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© 2004
Center for Black Studies
Annual Report 2004

Dr. Anna Everett

Director’s Statement

Organizational Chart

Other Projects and Activities

Sponsored Events



Statistical Summary

Advisory Committee/Staff

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Annual Report 2003

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    Director's Statement

The 2003-04 Academic year (AY) was at once highly productive and quite challenging for the Center for Black Studies. In addition to developing and implementing new programmatic initiatives begun the previous year, the Center embarked upon a number of promising ventures instituted during the current term.

First, and most significantly, the Center was confronted with the need to prepare for the unfortunate and untimely UC-system-wide budget cuts brought on by a budgetary crisis that beset the state of California. Although this situation necessitated strategic cut-backs in some of the Center’s larger vision and related projects, we are pleased that several of our newest research and programmatic goals were realized and well-received by the university, the larger Santa Barbara community and our black studies colleagues nationally and internationally. Many of the Center’s more established and ongoing projects were affected as well.

During this academic year, the Center inaugurated its new Visiting Scholar/Researcher Fellowship program that replaces the historic ABD Fellows program which was successfully incorporated into the Department of Black Studies. The Center welcomed its cohort of visiting researchers: Mr. William Jones, a digital arts specialist from Brooklyn, New York, and Mr. Jorge Coelho, an information science specialist and computer programmer from São Tomé e Príncipe, Africa. The contributions of these fellows were essential to the successes that the Center enjoyed during this highly productive stage of the Center’s growth and development. In addition to pursuing their own research projects, the fellows participated fully in the overhaul of the Center’s website, grant writing projects, AfroGEEKS conference organizing, community outreach programs and Food for Thought Colloquium series. Mr. Jones and Mr. Coelho’s research projects will be published soon as part of the Center’s Working Papers Series for AY 2003-04.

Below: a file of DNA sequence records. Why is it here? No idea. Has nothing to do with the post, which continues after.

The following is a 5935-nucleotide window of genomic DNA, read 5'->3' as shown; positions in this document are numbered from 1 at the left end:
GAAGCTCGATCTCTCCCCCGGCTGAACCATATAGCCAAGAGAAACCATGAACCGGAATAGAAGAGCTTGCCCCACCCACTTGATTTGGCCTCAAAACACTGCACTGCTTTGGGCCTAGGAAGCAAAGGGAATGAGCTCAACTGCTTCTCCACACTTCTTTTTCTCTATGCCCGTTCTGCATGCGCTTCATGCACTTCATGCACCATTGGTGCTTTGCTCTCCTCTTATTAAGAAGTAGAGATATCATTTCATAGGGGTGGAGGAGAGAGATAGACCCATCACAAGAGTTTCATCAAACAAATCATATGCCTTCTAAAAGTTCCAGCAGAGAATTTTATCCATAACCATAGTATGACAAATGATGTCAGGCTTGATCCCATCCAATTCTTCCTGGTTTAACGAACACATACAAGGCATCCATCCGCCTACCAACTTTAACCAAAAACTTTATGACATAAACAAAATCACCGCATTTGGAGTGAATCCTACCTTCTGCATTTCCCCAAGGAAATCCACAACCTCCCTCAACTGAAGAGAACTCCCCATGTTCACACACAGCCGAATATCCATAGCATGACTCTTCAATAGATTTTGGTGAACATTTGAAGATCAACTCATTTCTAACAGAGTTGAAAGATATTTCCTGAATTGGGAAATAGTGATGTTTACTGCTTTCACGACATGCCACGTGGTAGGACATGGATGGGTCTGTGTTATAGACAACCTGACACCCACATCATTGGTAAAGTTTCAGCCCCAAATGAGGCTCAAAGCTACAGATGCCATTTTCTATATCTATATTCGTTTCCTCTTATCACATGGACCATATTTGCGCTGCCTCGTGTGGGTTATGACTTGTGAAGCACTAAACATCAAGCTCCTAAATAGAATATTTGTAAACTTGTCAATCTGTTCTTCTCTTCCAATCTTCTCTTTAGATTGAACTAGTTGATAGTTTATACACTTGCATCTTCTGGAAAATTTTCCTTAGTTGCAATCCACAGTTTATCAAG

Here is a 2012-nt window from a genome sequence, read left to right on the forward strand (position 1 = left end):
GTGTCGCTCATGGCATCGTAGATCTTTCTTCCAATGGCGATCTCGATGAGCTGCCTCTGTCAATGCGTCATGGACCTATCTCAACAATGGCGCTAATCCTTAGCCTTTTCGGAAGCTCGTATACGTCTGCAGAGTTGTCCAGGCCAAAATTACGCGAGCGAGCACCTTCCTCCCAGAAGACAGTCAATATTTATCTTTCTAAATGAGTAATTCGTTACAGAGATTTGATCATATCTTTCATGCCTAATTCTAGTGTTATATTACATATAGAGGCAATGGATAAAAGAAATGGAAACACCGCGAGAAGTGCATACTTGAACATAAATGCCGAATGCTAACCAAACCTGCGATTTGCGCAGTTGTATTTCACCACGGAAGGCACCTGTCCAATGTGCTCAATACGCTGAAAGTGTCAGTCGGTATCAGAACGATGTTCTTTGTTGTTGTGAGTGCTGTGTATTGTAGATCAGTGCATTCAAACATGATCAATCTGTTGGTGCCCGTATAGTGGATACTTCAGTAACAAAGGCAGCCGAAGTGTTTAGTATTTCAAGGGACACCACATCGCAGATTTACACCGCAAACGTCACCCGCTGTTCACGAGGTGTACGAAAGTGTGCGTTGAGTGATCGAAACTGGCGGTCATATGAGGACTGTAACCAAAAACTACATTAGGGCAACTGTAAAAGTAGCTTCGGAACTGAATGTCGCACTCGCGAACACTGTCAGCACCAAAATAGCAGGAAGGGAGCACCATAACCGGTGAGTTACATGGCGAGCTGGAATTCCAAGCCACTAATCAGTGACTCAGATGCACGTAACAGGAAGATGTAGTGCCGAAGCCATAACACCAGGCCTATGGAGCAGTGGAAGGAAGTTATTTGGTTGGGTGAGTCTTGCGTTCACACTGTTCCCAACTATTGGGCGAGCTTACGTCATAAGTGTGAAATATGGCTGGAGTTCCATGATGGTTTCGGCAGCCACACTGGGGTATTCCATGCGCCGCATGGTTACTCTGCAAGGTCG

Race and Technology Initiative
Another very important part of the Center’s mission was the incorporation of the Race and Technology (RT) Initiative into the rest of the Center’s research and programming agenda. The RT initiative was officially launched in AY 2003-04.

A key component of the RT program was the AfroGEEKS: From Technophobia to Technophilia conference that convened on the UCSB conference in May, 2004. And despite my own concerns about the budget’s impact on the viability of the new (RT) initiative, particularly due to the expected expenses associated with costly new computer and audio-visual equipment purchases, several of the RT project successes exceeded our expectations. The AfroGEEKS conference that centered on the African Diaspora and new information technologies was a cornerstone of the RT project. The success of the AfroGEEKS conference became all the more significant because an essential member of the conference planning group, Visiting Researcher Jorge Coelho, was unexpectedly required to return to his home in São Tomé e Principe, Africa for the 2003-04 term. Nonetheless, our prior planning and subsequent distance consultations via the Internet and telephone conferences proved advantageous and quite productive for the RT project and it justified our confidence in the overall vision of the Race and Technology program. As a result of numerous challenges presented by Jorge Coelho’s unanticipated and disruptive return home, the Center nonetheless benefited by the decision to establish an important collaborative research project on technology adoption in São Tomé e Principe, directed on site by Mr. Coelho.

Visiting Researcher Jorge Coelho teaching classes on site in São Tomé

New Research Programs
Two new research programs begun by the Center in 2002-03, the Annual Shirley Kennedy Lecture and the Food for Thought colloquium series, were continued successfully for a second year. The 2003-04 Annual Shirley Kennedy Lecture featured Dr. Manning Marable, eminent Professor of Public Affairs, Political Science, and History at Columbia University. Dr. Marable presented a provocative and well-received talk from his current research project on Malcolm X and other black activists figures. The talk, presented at the Multicultural Center Theater on January 28 2004, was titled “Living Black History: Defending Higher Education and the black Intellectual tradition.” The Center’s lunchtime colloquium series, Food for Thought, was also a resounding success in 2003-04, attracting a significant number of new UCSB and visiting faculty conducting research in black studies and black studies-related scholarship (see details in “Other Projects and Activities” section).

The Center’s Journal Publications